United Indian nations made two determined efforts to break free of their developing relationship to a genocidal force: the religious and military movements centred on Pontiac in the mid-eighteenth century and on Tecumseh at the beginning of the nineteenth.

Pontiac and The Enlightened One

Pontiac was a war chief of the Ottawa. In 1755, during what is misleadingly called the French and Indian War he led the Indian contingent of a French force (of 600 Indian warriors and 300 French Canadians) which destroyed the English General Braddock's 2,200 strong army in an ambush near Fort Duquesne. By 1760 the French had lost Quebec and Montreal and the war. That phase of white invasion the politics of which had been dominated by a European balance of power was drawing to a close. England's reaction to that sea change in the context of its realpolitik was disastrous on all levels to itself and to the Indian nations.

(The disaster to its own interest was the Proclamation of 1763 which forbade colonial settlement west of the Appalachians. This was an affront to Manifest Destiny which encouraged speculation about independence from Britain. Britain's utter failure to enforce the Proclamation immediately invested that speculation with all the moral force of practicability. New England's preoccupation with issues of taxation and representation was all very interesting and significant but the underlying impulse to a revolutionary independence movement was rooted in land hunger and Manifest Destiny.

On the American Indian side of the matter was the British commander in North America, Jeffrey Amherst's decision to discontinue the practice of giving annual gifts to tribal chiefs and raise the prices of trade goods, restricting the supply of gunpowder and rum).

By the summer of 1762, when there was drought in the Ohio Valley, epidemic disease and starvation drove the Indian peoples of the area to despair. In that climate a new religious movement was preached by the Delaware Prophet, Neolin (Enlightened One), who advocated rejection of European trade goods and a return to traditional values. The circumstance of that movement's origin in a momentary, political, unavailability of those goods was the circumstance of its inevitable failure to reestablish traditional values. The goods had only to become available again for the movement to collapse. But, in the meantime, Neolin converted Pontiac.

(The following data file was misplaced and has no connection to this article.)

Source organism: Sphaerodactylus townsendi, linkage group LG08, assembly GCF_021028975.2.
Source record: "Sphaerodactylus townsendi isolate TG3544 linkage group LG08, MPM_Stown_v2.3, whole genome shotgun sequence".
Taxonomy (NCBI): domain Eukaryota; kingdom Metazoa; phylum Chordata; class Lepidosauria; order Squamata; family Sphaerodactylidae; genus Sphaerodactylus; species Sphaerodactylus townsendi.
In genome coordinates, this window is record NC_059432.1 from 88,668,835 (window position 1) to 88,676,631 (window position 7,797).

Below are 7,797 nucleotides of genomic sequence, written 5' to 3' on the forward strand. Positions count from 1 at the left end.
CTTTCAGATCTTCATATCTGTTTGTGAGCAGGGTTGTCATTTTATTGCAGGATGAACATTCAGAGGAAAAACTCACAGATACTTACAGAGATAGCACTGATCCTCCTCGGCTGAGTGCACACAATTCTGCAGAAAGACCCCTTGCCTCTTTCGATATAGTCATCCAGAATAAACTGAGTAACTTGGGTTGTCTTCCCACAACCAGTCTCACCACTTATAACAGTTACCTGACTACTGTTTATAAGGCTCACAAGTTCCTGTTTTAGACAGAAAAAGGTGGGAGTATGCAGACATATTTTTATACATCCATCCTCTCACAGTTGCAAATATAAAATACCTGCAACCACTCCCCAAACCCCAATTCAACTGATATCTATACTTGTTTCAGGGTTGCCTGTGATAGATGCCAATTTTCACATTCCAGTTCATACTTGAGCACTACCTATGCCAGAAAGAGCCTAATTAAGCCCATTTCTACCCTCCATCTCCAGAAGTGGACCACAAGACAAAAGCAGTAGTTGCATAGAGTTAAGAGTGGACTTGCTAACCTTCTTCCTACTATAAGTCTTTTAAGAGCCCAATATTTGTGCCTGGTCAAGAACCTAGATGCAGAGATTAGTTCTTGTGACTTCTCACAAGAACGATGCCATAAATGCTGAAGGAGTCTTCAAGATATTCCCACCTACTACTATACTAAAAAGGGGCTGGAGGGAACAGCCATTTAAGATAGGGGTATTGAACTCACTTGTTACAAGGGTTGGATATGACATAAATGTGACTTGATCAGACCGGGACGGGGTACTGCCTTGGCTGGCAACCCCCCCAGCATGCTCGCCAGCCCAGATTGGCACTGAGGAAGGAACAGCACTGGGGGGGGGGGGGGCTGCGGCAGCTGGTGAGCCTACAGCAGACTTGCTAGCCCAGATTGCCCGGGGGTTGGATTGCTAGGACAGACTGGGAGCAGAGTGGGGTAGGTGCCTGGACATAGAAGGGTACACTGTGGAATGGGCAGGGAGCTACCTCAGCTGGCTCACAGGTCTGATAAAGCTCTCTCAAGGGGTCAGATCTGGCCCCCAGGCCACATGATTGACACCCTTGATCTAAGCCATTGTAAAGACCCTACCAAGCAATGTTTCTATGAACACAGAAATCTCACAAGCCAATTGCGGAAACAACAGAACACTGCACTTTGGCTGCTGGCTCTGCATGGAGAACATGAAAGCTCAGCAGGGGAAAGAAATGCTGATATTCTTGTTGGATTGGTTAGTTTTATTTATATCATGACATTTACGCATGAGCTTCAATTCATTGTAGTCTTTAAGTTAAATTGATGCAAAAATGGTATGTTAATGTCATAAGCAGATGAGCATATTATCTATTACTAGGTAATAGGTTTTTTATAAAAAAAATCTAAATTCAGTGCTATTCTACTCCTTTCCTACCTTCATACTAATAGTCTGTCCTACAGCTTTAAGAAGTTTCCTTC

Through the winter of 1762 Pontiac built a coalition of his own Ottawa with Kickapoo, Illinois, Ojibwe, Potawotamie, Shawnee, Delaware, Seneca, Miami and Wyandot allies. The coalition struck in May 1763, immediately capturing eight of the twelve British forts west of the Appalachians. Three other forts, Detroit, Niagara and Pitt, were surrounded. Pontiac commanded at Detroit where he maintained a siege from May until October 31 when he agreed to a truce and withdrew to winter quarters in Indiana.

The insurrection, increasingly desultory, dragged on through 1764 to July 1766 when Pontiac met with the British Indian Commissioner, William Johnson, in New York and signed a final treaty in which he promised never again to fight the British.

The reasons for the movement's failure are to a certain extent reprised in the circumstances of Pontiac's death. In 1769, while visiting St. Louis, he went on a drinking binge and fell foul of a Peoria warrior who had a blood feud against him which was pursued to its conclusion with a tomahawk.

In brief, the movement inspired by Neolin and led by Pontiac failed because their coalition was not so much rejecting trade goods as protesting against their high price and unavailability and because they had nothing by way of military resources to deploy against the overwhelming military power (with all its implicit moral force) that the whites had unparalleled access to. Last, but far from least, Pontiac relied on support from the French which was never forthcoming as anything but promises and advice (mostly to cease and desist).

Tecumseh and The Open Door

In 1805 an alcoholic Shawanoe (Shawnee) called Lalewethika (the rattle) had a moment of clarity which changed his life. He experienced this as a religious vision, changed his name to Tenskwatawa (The Open Door) and began preaching Neolin's message of a rejection of Wasichu's goods and ways. The rattle who had become an open door was later, at the end of his career, to become a rattlesnake. And none of this would have been of any consequence at all except for the fact that his brother was the greatest American Indian leader of his (or very possibly any) age—Tecumseh (which name means the Shooting Star, and indeed he was).

Tecumseh could scarcely have been more different to his brother. Tenskwatawa was a vicious fanatic who, where he had the power so to do, condemned his opponents (and Christian converts of no other significance) as witches and had them burned. Tecumseh's aversion to wanton cruelty is well documented: in his youth he vowed never to mistreat or torture captives and proved this after a battle on the Raisin River in Michigan when he intervened to halt a massacre of captured Kentucky militiamen.

Tenskwatawa was also a military ignoramus. At the battle of Tippecanoe he ignored his brother's orders and launched an attack which resulted in an American victory.

It is easy to understand why Tecumseh, whose project was to unite the Indian peoples of the entire continent, from the Great Lakes to Mexico, felt he needed a traditional religious movement in his campaign for allies, but really he deserved a better prophet. As many as were won over by Tecumseh's vision and oratory were alienated by his brother's fanatical lack of judgment.